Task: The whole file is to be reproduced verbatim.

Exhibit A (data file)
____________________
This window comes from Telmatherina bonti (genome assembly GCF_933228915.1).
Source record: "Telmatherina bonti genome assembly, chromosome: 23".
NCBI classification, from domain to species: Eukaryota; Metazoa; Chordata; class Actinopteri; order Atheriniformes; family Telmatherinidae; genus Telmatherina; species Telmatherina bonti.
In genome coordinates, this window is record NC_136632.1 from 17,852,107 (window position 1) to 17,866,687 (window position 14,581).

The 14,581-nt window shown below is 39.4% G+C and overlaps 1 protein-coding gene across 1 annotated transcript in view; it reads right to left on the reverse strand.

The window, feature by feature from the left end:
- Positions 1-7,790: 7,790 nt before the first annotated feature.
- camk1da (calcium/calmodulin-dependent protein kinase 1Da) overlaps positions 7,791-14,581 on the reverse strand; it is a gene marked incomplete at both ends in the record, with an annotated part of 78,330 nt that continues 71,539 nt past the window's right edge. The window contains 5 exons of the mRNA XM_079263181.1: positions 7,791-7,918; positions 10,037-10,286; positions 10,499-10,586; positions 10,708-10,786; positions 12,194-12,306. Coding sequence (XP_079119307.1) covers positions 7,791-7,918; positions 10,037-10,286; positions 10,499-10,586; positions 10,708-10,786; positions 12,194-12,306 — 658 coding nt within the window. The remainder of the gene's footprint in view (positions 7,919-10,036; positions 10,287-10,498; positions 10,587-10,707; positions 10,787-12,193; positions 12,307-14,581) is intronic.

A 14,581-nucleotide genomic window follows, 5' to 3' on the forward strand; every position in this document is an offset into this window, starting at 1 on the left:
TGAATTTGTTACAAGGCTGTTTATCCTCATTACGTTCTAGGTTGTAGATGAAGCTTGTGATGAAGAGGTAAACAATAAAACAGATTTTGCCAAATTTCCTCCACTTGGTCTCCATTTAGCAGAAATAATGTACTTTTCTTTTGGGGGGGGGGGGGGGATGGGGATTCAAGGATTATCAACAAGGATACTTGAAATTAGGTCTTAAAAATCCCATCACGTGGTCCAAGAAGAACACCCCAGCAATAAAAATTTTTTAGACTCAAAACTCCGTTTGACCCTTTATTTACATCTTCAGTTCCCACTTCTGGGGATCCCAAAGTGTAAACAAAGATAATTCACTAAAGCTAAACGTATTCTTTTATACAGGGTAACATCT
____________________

This window comes from Telmatherina bonti (genome assembly GCF_933228915.1).
Source record: "Telmatherina bonti genome assembly, chromosome: 23".
NCBI classification, from domain to species: Eukaryota; Metazoa; Chordata; class Actinopteri; order Atheriniformes; family Telmatherinidae; genus Telmatherina; species Telmatherina bonti.
In genome coordinates, this window is record NC_136632.1 from 17,852,107 (window position 1) to 17,866,687 (window position 14,581).

The 14,581-nt window shown below is 39.4% G+C and overlaps 1 protein-coding gene across 1 annotated transcript in view; it reads right to left on the reverse strand.

The window, feature by feature from the left end:
- Positions 1-7,790: 7,790 nt before the first annotated feature.
- camk1da (calcium/calmodulin-dependent protein kinase 1Da) overlaps positions 7,791-14,581 on the reverse strand; it is a gene marked incomplete at both ends in the record, with an annotated part of 78,330 nt that continues 71,539 nt past the window's right edge. The window contains 5 exons of the mRNA XM_079263181.1: positions 7,791-7,918; positions 10,037-10,286; positions 10,499-10,586; positions 10,708-10,786; positions 12,194-12,306. Coding sequence (XP_079119307.1) covers positions 7,791-7,918; positions 10,037-10,286; positions 10,499-10,586; positions 10,708-10,786; positions 12,194-12,306 — 658 coding nt within the window. The remainder of the gene's footprint in view (positions 7,919-10,036; positions 10,287-10,498; positions 10,587-10,707; positions 10,787-12,193; positions 12,307-14,581) is intronic.

A 14,581-nucleotide genomic window follows, 5' to 3' on the forward strand; every position in this document is an offset into this window, starting at 1 on the left:
TGAATTTGTTACAAGGCTGTTTATCCTCATTACGTTCTAGGTTGTAGATGAAGCTTGTGATGAAGAGGTAAACAATAAAACAGATTTTGCCAAATTTCCTCCACTTGGTCTCCATTTAGCAGAAATAATGTACTTTTCTTTTGGGGGGGGGGGGGGGATGGGGATTCAAGGATTATCAACAAGGATACTTGAAATTAGGTCTTAAAAATCCCATCACGTGGTCCAAGAAGAACACCCCAGCAATAAAAATTTTTTAGACTCAAAACTCCGTTTGACCCTTTATTTACATCTTCAGTTCCCACTTCTGGGGATCCCAAAGTGTAAACAAAGATAATTCACTAAAGCTAAACGTATTCTTTTATACAGGGTAACATCT